First time adding hair to my hair. Rasta style.
Fake hair is a part of the culture I didn’t fully understand until I physically attached it to my head. Once I did, I realized there is so much more to it than a change in hairstyle.
First, the price. It cost me N$ 210 ($13 USD) to buy the hair, and normally would cost another N$ 200 to have it braided, but Marcelina did it for free because she’s my friend. Time was about five hours of braiding.
In the U.S. these prices are much, much higher. The Chris Rock documentary “Good Hair” does an amazing look into the industry, and found that women can spend up to $5,000 USD per visit to the salon, and that the industry is worth $9 billion a year in America alone. I can’t imagine how big it is once you factor in Africa.
Second, the reactions:
- Is that a wig? Do you take it off at night? (Dan)
- Pssst hey YOU! YOU A REAL AFRICAN WOMAN NOW. (Nurse at hospital)
- Wow you look beautiful up close. (Creepy man)
- Real African rasta lady. (Doctor at hospital)
- I’m sorry I came late to work, I can’t sleep at night. (Me)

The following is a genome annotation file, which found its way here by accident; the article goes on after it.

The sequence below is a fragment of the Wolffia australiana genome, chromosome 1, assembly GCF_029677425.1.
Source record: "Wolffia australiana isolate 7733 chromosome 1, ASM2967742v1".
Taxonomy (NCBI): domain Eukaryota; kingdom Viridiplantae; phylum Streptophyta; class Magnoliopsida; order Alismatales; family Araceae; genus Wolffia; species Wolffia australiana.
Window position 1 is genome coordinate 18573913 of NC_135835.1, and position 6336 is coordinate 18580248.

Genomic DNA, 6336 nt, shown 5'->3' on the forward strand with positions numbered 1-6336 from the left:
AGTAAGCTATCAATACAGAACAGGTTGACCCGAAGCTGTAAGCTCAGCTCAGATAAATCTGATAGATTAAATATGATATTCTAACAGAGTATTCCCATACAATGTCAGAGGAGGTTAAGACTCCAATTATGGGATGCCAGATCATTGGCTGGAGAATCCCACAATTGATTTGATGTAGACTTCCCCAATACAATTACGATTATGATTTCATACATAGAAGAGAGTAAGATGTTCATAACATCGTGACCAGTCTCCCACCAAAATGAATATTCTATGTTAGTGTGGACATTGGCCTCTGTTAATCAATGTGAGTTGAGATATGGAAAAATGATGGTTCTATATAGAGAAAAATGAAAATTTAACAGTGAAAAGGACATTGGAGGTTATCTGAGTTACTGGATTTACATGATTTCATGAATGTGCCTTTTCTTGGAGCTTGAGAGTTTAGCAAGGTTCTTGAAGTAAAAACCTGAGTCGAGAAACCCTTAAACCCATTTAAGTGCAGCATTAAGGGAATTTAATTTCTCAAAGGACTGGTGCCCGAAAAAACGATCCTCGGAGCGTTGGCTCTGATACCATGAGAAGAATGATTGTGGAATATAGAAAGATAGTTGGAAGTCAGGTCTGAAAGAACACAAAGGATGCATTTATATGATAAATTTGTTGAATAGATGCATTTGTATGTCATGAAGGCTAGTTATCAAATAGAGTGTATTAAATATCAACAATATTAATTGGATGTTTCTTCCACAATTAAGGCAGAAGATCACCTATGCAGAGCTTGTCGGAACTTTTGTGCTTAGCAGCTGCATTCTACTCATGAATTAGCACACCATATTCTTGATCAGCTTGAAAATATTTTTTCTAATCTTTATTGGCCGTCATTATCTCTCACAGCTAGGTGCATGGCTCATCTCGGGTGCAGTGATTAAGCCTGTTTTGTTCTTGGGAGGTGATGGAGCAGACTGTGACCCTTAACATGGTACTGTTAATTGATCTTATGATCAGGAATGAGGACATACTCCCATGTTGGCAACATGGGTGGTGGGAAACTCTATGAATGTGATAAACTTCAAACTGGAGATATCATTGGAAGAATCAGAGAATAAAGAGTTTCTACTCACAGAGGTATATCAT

Third, the problem. I have a new sleep dependence on Ibuprofen. All these giant things sticking out of my head make me want to either dip my scalp in cold lotion or remove it all together.
Once I felt the constant soreness, I had trouble understanding something I had just accepted before, that 90% of women here do this every month. For their entire life! It’s a whole new version of “Beauty is Pain”.
At the end of the day though I really like the look, and feel like I fit in more. Unfortunately fake hair isn’t calculated into our living allowance, so I will only return to it once I’ve forgotten how painful it is.